I began to have my doubts last week when our non-air-conditioned house (because who needs AC when you live in an ideal Mediterranean climate. Hahaha) was climbing towards the 100-degree range. For three days straight our main living area was 95 degrees (my car registered 113 in the driveway). On the bright side, there was zip in the realm of humidity so that helped contain the exceptional sweat factor that one experiences on the East Coast when temps hover in this range. It was so dry that I had chapped lips! Needless to say, I was NOT in the mood to eat a warm meal. I had a hankering for something cold, and light. Preferably with an ice-cold brew.

I broke out the rice maker and cooked up some fragrant basmati. Next I rummaged through the fridge and pulled out some veggies. Here’s what you’re going to need:

Cold Basmati Rice Salad 

Serves 3-4 as a main dish on a hot summer night and 5-6 as a side dish. Depends on what kind of appetites you’re dealing with.

  • 2 cups cooked basmati rice. I prepared mine in the rice cooker, but follow the directions on the back of your package if you don’t have one of these.
  • 1 slightly overflowing cup of grape tomatoes
  • 1 cup uncooked and chopped asparagus
  • 1 medium shallot
  • 1/2 medium-sized diced fennel bulb
  • 1/8 cup toasted pine nuts
  • 1.5 oz goat cheese
  • Some fennel fronds for garnish
  • 1 tsp. Dijon mustard
  • 1/8 cup sherry vinegar
  • 1/4 cup grapeseed oil or other flavorless oil
  • Kosher salt and fresh ground pepper
  • Finishing salt like Maldon sea salt flakes. My favorite!

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Get your shallot minced.

Get your shallot minced.

I have a burner on my grill so I sautéed the asparagus, fennel with 2 large pinches of kosher salt and some freshly ground pepper (to taste or 1/8 tsp.). Add the shallot last once the asparagus and fennel are softened so it doesn't burn.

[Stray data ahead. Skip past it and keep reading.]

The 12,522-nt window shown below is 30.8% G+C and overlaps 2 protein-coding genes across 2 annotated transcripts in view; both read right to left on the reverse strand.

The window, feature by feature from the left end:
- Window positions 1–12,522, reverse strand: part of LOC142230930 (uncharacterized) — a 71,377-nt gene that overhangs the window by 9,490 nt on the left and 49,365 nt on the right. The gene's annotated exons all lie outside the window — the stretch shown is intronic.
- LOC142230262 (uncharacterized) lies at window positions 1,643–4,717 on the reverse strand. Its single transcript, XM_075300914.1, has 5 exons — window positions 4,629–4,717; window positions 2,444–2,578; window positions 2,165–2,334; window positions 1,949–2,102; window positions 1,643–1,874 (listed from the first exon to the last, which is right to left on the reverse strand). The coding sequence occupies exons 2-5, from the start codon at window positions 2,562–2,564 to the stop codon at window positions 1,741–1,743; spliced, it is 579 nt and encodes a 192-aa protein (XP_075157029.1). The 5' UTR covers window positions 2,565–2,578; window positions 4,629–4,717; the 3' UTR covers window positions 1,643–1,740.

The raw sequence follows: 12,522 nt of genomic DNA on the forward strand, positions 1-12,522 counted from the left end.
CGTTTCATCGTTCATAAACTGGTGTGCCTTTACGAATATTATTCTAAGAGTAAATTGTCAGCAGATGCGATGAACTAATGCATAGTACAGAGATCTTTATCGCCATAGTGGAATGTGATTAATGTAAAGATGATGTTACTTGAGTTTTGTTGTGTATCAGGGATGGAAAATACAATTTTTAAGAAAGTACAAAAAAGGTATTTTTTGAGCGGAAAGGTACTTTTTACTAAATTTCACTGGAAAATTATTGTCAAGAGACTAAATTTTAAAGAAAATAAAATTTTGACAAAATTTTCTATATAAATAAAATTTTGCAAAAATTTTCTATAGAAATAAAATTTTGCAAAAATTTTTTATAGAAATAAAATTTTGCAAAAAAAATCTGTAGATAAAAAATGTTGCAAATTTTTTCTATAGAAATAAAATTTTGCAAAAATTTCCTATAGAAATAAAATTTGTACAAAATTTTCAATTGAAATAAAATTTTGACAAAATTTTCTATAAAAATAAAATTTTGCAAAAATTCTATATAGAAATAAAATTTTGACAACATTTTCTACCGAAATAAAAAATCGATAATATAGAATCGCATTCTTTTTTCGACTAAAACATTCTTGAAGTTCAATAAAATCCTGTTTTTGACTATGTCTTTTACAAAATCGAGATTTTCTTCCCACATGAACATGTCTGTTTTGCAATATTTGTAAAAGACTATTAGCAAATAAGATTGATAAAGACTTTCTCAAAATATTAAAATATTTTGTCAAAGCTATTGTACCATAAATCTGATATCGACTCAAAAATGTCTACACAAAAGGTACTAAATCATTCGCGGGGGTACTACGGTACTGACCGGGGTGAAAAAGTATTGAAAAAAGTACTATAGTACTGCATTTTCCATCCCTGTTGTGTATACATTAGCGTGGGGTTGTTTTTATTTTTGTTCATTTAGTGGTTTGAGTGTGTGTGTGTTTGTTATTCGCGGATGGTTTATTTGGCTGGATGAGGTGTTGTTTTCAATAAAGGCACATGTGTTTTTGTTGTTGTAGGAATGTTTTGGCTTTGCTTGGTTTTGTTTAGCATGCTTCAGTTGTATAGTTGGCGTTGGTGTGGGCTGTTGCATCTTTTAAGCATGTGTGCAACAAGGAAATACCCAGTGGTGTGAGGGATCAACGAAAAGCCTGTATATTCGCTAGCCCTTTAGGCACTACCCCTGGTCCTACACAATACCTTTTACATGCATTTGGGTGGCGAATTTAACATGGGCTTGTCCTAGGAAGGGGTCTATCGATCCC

I have a burner on my grill so I sautéed the asparagus, fennel with 2 large pinches of kosher salt and some freshly ground pepper (to taste or 1/8 tsp.). Add the shallot last once the asparagus and fennel are softened so it doesn’t burn. Cook until the shallots are soft.

 

Get your dressing ready. Add the Dijon and sherry vinegar, with a pinch of salt and sugar, to a small bowl. Mix with a fork until integrated. Add the oil and mix with a fork until they are fully emulsified and not separating.

Add the dressing to the rice while it's still warm so it soaks up the flavors.

Add the dressing to the rice while it’s still warm so it soaks up the flavors.

Add all of the other ingredients and pop it into the fridge until chilled.

Add all of the other ingredients and pop it into the fridge until chilled.

Pull of some smaller fronds and use as a garnish.

Pull of some smaller fronds and use as a garnish.

Serve once fully chilled.

Serve once fully chilled.

This would make a great side salad to bring to your Memorial Day BBQ,  too. Just double it up to feed a crowd.

“So long as you have food in your mouth, you have solved all questions for the time being.” -Franz Kafka